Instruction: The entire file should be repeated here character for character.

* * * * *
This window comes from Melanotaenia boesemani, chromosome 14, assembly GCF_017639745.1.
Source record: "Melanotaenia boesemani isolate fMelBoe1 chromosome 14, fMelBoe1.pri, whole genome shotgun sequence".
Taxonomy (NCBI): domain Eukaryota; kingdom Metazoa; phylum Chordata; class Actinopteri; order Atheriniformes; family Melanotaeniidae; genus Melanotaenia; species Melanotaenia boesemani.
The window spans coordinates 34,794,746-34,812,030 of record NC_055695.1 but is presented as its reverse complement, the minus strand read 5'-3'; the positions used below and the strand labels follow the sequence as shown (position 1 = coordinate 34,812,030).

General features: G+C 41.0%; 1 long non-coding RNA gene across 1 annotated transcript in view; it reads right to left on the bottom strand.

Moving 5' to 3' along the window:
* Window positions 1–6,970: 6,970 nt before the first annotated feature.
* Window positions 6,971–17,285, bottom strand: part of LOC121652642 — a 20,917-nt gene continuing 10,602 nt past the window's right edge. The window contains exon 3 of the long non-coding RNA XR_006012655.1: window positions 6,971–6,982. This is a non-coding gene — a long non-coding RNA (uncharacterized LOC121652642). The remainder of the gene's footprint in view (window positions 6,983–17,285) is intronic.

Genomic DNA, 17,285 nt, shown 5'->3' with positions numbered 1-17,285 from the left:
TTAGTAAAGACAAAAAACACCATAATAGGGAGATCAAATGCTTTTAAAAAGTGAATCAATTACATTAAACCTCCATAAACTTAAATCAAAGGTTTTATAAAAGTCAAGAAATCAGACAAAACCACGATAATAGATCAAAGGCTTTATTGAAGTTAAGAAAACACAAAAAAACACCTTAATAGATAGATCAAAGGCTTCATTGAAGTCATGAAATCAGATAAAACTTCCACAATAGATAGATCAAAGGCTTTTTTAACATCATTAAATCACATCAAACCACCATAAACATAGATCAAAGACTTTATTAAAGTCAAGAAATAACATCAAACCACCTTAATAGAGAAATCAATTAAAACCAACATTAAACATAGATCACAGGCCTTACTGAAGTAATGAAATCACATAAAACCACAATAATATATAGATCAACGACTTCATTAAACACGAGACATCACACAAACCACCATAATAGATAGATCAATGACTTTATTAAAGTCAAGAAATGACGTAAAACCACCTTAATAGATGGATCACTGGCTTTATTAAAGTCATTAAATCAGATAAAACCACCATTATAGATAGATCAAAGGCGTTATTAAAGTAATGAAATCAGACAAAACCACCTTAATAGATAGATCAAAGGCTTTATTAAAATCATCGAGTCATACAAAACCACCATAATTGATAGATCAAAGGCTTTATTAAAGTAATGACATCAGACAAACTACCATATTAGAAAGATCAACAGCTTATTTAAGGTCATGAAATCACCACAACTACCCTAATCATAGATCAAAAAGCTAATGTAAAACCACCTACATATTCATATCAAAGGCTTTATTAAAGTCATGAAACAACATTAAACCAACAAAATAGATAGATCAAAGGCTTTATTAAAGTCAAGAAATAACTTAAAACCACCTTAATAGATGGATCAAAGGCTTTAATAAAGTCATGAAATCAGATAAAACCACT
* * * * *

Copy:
This window comes from Melanotaenia boesemani, chromosome 14, assembly GCF_017639745.1.
Source record: "Melanotaenia boesemani isolate fMelBoe1 chromosome 14, fMelBoe1.pri, whole genome shotgun sequence".
Taxonomy (NCBI): domain Eukaryota; kingdom Metazoa; phylum Chordata; class Actinopteri; order Atheriniformes; family Melanotaeniidae; genus Melanotaenia; species Melanotaenia boesemani.
The window spans coordinates 34,794,746-34,812,030 of record NC_055695.1 but is presented as its reverse complement, the minus strand read 5'-3'; the positions used below and the strand labels follow the sequence as shown (position 1 = coordinate 34,812,030).

General features: G+C 41.0%; 1 long non-coding RNA gene across 1 annotated transcript in view; it reads right to left on the bottom strand.

Moving 5' to 3' along the window:
* Window positions 1–6,970: 6,970 nt before the first annotated feature.
* Window positions 6,971–17,285, bottom strand: part of LOC121652642 — a 20,917-nt gene continuing 10,602 nt past the window's right edge. The window contains exon 3 of the long non-coding RNA XR_006012655.1: window positions 6,971–6,982. This is a non-coding gene — a long non-coding RNA (uncharacterized LOC121652642). The remainder of the gene's footprint in view (window positions 6,983–17,285) is intronic.

Genomic DNA, 17,285 nt, shown 5'->3' with positions numbered 1-17,285 from the left:
TTAGTAAAGACAAAAAACACCATAATAGGGAGATCAAATGCTTTTAAAAAGTGAATCAATTACATTAAACCTCCATAAACTTAAATCAAAGGTTTTATAAAAGTCAAGAAATCAGACAAAACCACGATAATAGATCAAAGGCTTTATTGAAGTTAAGAAAACACAAAAAAACACCTTAATAGATAGATCAAAGGCTTCATTGAAGTCATGAAATCAGATAAAACTTCCACAATAGATAGATCAAAGGCTTTTTTAACATCATTAAATCACATCAAACCACCATAAACATAGATCAAAGACTTTATTAAAGTCAAGAAATAACATCAAACCACCTTAATAGAGAAATCAATTAAAACCAACATTAAACATAGATCACAGGCCTTACTGAAGTAATGAAATCACATAAAACCACAATAATATATAGATCAACGACTTCATTAAACACGAGACATCACACAAACCACCATAATAGATAGATCAATGACTTTATTAAAGTCAAGAAATGACGTAAAACCACCTTAATAGATGGATCACTGGCTTTATTAAAGTCATTAAATCAGATAAAACCACCATTATAGATAGATCAAAGGCGTTATTAAAGTAATGAAATCAGACAAAACCACCTTAATAGATAGATCAAAGGCTTTATTAAAATCATCGAGTCATACAAAACCACCATAATTGATAGATCAAAGGCTTTATTAAAGTAATGACATCAGACAAACTACCATATTAGAAAGATCAACAGCTTATTTAAGGTCATGAAATCACCACAACTACCCTAATCATAGATCAAAAAGCTAATGTAAAACCACCTACATATTCATATCAAAGGCTTTATTAAAGTCATGAAACAACATTAAACCAACAAAATAGATAGATCAAAGGCTTTATTAAAGTCAAGAAATAACTTAAAACCACCTTAATAGATGGATCAAAGGCTTTAATAAAGTCATGAAATCAGATAAAACCACT